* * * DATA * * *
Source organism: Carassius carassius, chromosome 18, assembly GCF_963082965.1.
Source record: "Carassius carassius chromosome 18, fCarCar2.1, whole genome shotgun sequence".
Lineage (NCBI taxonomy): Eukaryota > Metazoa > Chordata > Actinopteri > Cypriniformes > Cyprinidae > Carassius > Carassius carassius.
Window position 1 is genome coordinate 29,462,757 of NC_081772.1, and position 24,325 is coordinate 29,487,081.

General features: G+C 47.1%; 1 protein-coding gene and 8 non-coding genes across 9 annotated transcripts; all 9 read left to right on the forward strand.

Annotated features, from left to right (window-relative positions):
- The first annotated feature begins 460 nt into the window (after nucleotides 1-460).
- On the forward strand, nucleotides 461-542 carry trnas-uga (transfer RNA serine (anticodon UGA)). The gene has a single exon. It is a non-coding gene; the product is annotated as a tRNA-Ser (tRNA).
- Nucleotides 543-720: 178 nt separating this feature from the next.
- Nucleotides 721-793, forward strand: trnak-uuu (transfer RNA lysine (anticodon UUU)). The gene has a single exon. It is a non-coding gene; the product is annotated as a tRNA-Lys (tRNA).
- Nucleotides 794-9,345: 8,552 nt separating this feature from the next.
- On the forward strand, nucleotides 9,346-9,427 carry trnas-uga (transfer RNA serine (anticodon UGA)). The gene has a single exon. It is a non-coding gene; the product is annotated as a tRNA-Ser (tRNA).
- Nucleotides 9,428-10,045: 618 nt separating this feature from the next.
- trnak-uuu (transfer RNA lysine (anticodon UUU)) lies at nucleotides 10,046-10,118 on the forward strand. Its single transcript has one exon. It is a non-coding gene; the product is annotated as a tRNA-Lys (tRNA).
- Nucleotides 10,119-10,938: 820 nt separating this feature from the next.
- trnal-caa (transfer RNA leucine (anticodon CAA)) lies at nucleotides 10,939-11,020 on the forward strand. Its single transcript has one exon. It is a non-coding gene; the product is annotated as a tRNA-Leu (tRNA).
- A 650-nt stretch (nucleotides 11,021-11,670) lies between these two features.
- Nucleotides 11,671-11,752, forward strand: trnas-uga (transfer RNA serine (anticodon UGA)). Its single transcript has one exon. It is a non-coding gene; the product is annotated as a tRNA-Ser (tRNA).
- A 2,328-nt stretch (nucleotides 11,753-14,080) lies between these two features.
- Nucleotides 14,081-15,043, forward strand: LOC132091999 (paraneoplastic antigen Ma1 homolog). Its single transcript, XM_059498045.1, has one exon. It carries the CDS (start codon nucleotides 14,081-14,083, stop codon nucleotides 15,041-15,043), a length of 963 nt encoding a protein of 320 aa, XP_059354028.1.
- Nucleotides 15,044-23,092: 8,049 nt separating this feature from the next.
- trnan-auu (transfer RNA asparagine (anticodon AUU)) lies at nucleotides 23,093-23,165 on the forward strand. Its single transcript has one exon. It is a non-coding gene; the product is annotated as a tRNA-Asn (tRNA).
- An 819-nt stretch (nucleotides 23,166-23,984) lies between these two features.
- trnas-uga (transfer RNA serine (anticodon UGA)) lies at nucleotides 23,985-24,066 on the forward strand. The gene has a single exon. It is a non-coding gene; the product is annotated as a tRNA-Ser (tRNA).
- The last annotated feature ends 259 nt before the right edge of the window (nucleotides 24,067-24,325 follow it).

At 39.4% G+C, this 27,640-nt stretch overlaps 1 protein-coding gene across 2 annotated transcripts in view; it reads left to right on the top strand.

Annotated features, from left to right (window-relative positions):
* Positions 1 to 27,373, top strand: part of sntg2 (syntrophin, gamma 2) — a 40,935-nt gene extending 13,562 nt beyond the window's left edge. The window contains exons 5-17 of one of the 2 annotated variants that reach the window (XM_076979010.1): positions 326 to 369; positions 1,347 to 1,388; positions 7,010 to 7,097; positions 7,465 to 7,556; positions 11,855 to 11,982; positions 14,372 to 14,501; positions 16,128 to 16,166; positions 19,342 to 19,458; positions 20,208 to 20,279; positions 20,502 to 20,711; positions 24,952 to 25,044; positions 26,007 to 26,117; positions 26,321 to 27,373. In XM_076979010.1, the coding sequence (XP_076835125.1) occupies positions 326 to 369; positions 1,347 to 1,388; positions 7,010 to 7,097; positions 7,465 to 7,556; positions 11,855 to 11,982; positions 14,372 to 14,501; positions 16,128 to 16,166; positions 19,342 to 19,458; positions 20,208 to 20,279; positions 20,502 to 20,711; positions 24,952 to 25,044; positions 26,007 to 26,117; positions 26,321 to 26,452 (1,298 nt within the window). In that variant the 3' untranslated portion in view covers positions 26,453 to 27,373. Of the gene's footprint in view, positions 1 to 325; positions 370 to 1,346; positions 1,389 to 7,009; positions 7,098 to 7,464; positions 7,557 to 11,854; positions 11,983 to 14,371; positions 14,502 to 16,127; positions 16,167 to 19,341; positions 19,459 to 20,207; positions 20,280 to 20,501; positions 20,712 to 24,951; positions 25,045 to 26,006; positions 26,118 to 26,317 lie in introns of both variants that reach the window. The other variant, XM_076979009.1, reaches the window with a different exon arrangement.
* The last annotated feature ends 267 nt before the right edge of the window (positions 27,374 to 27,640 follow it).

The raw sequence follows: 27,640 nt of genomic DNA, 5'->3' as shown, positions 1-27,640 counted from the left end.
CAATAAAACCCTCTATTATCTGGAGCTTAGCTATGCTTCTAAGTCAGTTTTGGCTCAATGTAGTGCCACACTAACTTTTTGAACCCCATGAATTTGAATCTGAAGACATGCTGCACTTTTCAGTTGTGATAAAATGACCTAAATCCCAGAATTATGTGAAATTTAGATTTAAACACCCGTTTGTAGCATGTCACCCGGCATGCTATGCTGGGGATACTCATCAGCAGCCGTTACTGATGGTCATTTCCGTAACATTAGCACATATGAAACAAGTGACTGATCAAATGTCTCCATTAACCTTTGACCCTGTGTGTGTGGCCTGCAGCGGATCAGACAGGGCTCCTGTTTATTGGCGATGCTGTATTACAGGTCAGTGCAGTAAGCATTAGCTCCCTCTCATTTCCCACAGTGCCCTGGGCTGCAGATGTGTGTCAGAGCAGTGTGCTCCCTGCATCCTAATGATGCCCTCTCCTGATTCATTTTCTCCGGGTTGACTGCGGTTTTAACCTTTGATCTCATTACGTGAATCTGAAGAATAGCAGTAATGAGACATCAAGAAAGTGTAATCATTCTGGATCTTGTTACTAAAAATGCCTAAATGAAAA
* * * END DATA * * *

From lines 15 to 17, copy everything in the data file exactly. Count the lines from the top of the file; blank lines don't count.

- Nucleotides 10,119-10,938: 820 nt separating this feature from the next.
- trnal-caa (transfer RNA leucine (anticodon CAA)) lies at nucleotides 10,939-11,020 on the forward strand. Its single transcript has one exon. It is a non-coding gene; the product is annotated as a tRNA-Leu (tRNA).
- A 650-nt stretch (nucleotides 11,021-11,670) lies between these two features.